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If a husband can demonstrate that his wife set fire to their home in an attempt to intimidate or control his behavior, he may be able to recover for the damage under the insurance policy the couple had obtained on the property.

The Case

After Helen Sterner set fire to the home she lived in with her husband James, she pleaded guilty to a charge of arson with intent to destroy an unoccupied building in violation of Pennsylvania law. At the guilty plea hearing, she admitted under oath that she had “intentionally” set fire to the home using an “ignitable liquid that was poured in both the basement and the dining room areas of the residence” and then igniting it.

Mr. Sterner filed a claim for the loss with the couple’s homeowners’ insurance carrier, Liberty Insurance Company.

Liberty denied the claim on the basis of the policy’s “intentional loss” exclusion.

For his part, Mr. Sterner argued that there was coverage for the damage under an “abuse” exception to the intentional loss exclusion. According to Mr. Sterner, the destruction of the property by Ms. Sterner was an act of “abuse” against him.

He sued Liberty, which then moved for summary judgment.

The Liberty Policy

The Liberty policy excluded coverage for:

Intentional Loss, meaning: any loss arising out of any act an “insured” commits or conspires to commit with the intent to cause a loss. In the event of such loss, no “insured” is entitled to coverage, even “insureds” who did not commit or conspire to commit the act causing the loss.

It also provided that the intentional loss exclusion: will not apply to deny payment to the “insured” who did not cooperate in or contribute to the creation of the loss if the loss: [is otherwise covered] and [a]rises out of abuse to the innocent “Insured” by another “insured”.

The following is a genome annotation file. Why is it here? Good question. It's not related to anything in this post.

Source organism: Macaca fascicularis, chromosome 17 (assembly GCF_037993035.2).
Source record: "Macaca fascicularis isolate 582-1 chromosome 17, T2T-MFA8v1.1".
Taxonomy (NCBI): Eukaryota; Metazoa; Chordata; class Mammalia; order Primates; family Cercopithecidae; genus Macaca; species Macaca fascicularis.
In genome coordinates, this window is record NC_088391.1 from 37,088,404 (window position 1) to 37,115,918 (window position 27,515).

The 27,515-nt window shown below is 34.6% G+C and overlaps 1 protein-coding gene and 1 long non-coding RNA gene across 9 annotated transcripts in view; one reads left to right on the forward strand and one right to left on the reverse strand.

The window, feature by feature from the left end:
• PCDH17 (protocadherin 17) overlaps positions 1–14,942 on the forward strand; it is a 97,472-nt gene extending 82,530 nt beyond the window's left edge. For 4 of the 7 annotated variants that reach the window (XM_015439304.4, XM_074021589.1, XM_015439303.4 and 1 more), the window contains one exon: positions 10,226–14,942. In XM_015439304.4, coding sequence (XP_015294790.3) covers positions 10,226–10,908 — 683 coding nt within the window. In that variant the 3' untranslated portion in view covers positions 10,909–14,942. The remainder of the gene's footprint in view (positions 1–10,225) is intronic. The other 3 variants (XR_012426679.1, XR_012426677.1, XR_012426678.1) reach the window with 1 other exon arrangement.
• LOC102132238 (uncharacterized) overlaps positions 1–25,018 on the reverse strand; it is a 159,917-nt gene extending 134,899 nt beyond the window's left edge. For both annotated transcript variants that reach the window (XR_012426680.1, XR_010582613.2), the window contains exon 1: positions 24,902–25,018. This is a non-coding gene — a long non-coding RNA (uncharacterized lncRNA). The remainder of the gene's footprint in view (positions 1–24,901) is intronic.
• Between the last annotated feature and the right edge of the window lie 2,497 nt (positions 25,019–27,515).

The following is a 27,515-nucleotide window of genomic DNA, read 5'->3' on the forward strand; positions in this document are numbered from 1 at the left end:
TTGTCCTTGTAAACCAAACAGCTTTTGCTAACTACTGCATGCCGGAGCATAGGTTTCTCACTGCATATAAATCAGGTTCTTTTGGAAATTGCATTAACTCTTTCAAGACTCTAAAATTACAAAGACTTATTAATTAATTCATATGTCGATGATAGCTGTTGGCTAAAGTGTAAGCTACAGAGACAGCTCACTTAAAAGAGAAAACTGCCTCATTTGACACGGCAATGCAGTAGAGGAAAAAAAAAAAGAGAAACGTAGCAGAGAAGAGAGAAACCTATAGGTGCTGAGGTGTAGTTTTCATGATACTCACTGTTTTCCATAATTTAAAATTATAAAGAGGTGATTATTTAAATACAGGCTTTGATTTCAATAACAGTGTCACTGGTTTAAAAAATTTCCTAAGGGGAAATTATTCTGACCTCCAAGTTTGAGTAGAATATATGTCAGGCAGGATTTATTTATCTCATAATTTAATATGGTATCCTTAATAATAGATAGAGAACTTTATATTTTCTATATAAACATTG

The policy defined:  abuse – as defined in the Pennsylvania Protection From Abuse Act; or . . . attempting to cause or intentionally, knowingly or recklessly causing damage to covered property so as to intimidate or attempt to control the behavior of another person.

The District Court’s Decision

The district court denied Liberty’s motion.

In its decision, the district court observed that Mr. Sterner contended that Ms. Sterner “was suffering from serious mental health issues and either intentionally, knowingly or recklessly set fire to the house as a way to intimidate [him] or to control [his] behavior.”

The district court then found that a question of fact existed as to whether Ms. Sterner had set fire to the house in an attempt to intimidate or control Mr. Sterner’s behavior. It observed that she left a note for him, where she, among other things, accused him of adultery and talked of punishing him. Additionally, the district court said, she and Mr. Sterner had recently had a major argument regarding her behavior toward their son-in-law’s parents. The district court also said that any argument that Ms. Sterner had intended to kill herself was “belied by the fact that she evidently left the building immediately upon setting fire to it.”

Accordingly, the district court concluded, because questions of fact existed with respect to whether Ms. Sterner had engaged in abuse as defined in the policy, summary judgment on the breach of contract claim was “inappropriate.”

The case is Sterner v. Liberty Ins. Corp., No. 3:16cv2453 (M.D. Pa. Feb. 22, 2018). Attorneys involved include: For James Sterner, Plaintiff: Scott E. Schermerhorn, LEAD ATTORNEY, Law Office of Scott E. Schermerhorn, Scranton, PA. For Liberty Insurance Corporation, trading as Liberty Mutual, Defendant: Joseph Acquaviva, LEAD ATTORNEY, Bennett, Bricklin & Saltzburg LLC, Philadelphia, Pa; Pamela A. Carlos, LEAD ATTORNEY, Bennett, Bricklin & Saltzburg, LLP, Philadelphia, PA.

FC&S Legal Comment

It is worth noting that the district court also refused to dismiss the second count of Mr. Sterner’s complaint, alleging that Liberty had committed bad faith. The district court found genuine issues of fact surrounded whether Liberty had acted in bad faith in denying the claim and failing to apply the “innocent insured” abuse exception to the “Intentional Loss” exclusion.

FC&S Legal will monitor developments in this case and discuss them as warranted.